Isle MP Andrew Percy abstained rather than support his party, in a motion brought by Labour to repeal the so-called Bedroom Tax.
In the recent Opposition Day Debate over the Government’s controversial ‘spare room subsidy’, Labour lost by 252 to 226 votes, as a majority of 26 went against the motion to reject the tax. The Government might usually expect a majority of more than 50.
The new Labour parliamentary candidate for the Brigg and Goole constituency that takes in the Isle is Jacky Crawford. She claimed the Conservative MP had “ducked out” in the recent debate and that “sitting on the fence on such an issue as this is not an option.”
She said: “It comes down to whether you agree with this tax - keeping it or abolishing it, and it was a simple vote.
“ I see many people suffering because of it. One elderly gent I know was moved recently from a two-bedroom property to an outlying village, and is now isolated, crying with loneliness. It’s an unfair tax.”
The Isle MP defended his stance, saying he and many constituents agree with the tax in principle.
But he added: “There are points that concern me. I believe the rules are drawn too tightly.
“There is a need for flexibility. For example, some properties are too hard to let because they are big and undesirable. Local councils should be able to downgrade these properties. It’s crazy to penalise people who in a way are doing them a favour by living in them.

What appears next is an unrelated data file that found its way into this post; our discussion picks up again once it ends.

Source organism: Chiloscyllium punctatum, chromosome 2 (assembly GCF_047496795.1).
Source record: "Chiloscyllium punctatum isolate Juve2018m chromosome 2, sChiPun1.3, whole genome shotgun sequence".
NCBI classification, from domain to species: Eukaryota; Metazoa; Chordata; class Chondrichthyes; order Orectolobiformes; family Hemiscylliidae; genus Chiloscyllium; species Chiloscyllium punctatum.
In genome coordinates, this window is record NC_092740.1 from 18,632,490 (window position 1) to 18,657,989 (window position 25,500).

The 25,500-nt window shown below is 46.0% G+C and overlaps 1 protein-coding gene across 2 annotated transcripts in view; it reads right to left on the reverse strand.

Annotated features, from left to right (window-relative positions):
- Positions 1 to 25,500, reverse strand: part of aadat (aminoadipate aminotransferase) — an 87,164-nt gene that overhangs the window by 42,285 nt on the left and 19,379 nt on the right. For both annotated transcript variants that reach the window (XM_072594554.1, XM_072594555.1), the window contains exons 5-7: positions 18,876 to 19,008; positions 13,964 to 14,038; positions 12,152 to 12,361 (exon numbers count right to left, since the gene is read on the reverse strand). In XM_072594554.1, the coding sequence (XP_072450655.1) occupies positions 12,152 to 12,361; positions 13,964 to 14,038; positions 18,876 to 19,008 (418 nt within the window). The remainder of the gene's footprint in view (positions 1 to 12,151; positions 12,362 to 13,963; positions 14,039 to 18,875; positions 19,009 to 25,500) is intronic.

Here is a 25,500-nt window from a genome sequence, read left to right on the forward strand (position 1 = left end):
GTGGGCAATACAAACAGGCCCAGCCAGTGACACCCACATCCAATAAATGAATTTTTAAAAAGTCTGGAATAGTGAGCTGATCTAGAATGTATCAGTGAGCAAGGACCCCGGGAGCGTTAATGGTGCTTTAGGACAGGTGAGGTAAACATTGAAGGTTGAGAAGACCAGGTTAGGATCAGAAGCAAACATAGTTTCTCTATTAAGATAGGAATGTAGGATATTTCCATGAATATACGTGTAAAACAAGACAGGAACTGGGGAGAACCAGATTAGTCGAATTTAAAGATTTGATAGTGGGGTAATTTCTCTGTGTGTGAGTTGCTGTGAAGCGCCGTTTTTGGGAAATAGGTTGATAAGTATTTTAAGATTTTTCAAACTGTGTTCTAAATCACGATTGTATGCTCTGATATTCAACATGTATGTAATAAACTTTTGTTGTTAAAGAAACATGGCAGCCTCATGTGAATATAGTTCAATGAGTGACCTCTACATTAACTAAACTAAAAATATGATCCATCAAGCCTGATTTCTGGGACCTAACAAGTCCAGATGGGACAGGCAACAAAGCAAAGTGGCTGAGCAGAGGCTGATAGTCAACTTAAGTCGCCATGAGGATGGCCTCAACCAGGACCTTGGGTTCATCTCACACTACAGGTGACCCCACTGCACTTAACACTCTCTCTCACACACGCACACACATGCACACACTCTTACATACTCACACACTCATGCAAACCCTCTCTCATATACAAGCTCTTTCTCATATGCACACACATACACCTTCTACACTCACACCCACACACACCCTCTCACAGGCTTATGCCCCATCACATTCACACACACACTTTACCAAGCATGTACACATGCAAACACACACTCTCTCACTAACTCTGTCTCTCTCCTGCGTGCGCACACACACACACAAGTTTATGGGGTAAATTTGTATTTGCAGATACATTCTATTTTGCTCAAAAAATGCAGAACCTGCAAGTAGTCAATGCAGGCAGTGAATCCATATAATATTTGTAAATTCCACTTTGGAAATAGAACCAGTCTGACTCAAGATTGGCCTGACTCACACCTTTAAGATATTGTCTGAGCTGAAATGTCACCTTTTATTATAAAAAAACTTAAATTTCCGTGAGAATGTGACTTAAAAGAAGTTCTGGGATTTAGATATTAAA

“This isn’t, however, an issue in the Isle where more properties are privately rented.”
He continued: “I would prefer people to be penalised if they refused smaller accommodation. There are a lot of situations to be taken in to account, and not enough exceptions for disabled people. But there is nothing wrong with the principle, if there is protection and flexibility for those who need it. The devil is in the detail.”
Mr Percy revealed that he voted against the tax initially in parliament, because the rules were “too rigid”.
But he said: “On the other hand, it has been proven to be a trigger or a push to people to find work,” adding that overcrowded accommodation due to a lack of social housing is a problem.
The Commons debate was brought by Shadow Work and Pensions secretary Rachel Reeves, who labelled the spare room subsidy, that is claimed to affect over 650,000 people nationally, as “cruel and unworkable.”
It means a reduction in benefit for any person or persons who have unoccupied bedrooms, with an average bill of £720 a year. It hits around 50,400 people within the Yorkshire and Humberside region.